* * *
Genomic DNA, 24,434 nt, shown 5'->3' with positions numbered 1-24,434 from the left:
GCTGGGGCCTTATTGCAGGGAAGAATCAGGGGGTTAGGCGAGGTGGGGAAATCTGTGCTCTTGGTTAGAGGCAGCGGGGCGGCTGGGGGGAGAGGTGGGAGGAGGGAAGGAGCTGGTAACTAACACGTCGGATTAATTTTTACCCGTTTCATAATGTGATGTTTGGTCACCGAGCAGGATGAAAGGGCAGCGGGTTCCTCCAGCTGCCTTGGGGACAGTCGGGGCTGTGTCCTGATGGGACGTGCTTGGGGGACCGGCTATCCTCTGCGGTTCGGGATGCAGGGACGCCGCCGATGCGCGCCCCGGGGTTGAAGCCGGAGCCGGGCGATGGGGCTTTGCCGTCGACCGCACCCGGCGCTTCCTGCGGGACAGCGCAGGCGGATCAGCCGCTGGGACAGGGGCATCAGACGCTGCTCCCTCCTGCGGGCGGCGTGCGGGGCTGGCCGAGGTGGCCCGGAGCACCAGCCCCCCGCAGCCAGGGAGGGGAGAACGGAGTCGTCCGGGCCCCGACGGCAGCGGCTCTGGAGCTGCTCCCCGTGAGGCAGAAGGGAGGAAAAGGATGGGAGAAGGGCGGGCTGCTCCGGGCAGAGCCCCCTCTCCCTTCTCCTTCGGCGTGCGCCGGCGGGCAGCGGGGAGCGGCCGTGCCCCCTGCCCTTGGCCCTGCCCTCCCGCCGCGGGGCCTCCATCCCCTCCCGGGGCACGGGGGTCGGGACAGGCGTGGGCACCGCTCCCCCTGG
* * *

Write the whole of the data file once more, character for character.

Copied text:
Genomic DNA, 24,434 nt, shown 5'->3' with positions numbered 1-24,434 from the left:
GCTGGGGCCTTATTGCAGGGAAGAATCAGGGGGTTAGGCGAGGTGGGGAAATCTGTGCTCTTGGTTAGAGGCAGCGGGGCGGCTGGGGGGAGAGGTGGGAGGAGGGAAGGAGCTGGTAACTAACACGTCGGATTAATTTTTACCCGTTTCATAATGTGATGTTTGGTCACCGAGCAGGATGAAAGGGCAGCGGGTTCCTCCAGCTGCCTTGGGGACAGTCGGGGCTGTGTCCTGATGGGACGTGCTTGGGGGACCGGCTATCCTCTGCGGTTCGGGATGCAGGGACGCCGCCGATGCGCGCCCCGGGGTTGAAGCCGGAGCCGGGCGATGGGGCTTTGCCGTCGACCGCACCCGGCGCTTCCTGCGGGACAGCGCAGGCGGATCAGCCGCTGGGACAGGGGCATCAGACGCTGCTCCCTCCTGCGGGCGGCGTGCGGGGCTGGCCGAGGTGGCCCGGAGCACCAGCCCCCCGCAGCCAGGGAGGGGAGAACGGAGTCGTCCGGGCCCCGACGGCAGCGGCTCTGGAGCTGCTCCCCGTGAGGCAGAAGGGAGGAAAAGGATGGGAGAAGGGCGGGCTGCTCCGGGCAGAGCCCCCTCTCCCTTCTCCTTCGGCGTGCGCCGGCGGGCAGCGGGGAGCGGCCGTGCCCCCTGCCCTTGGCCCTGCCCTCCCGCCGCGGGGCCTCCATCCCCTCCCGGGGCACGGGGGTCGGGACAGGCGTGGGCACCGCTCCCCCTGG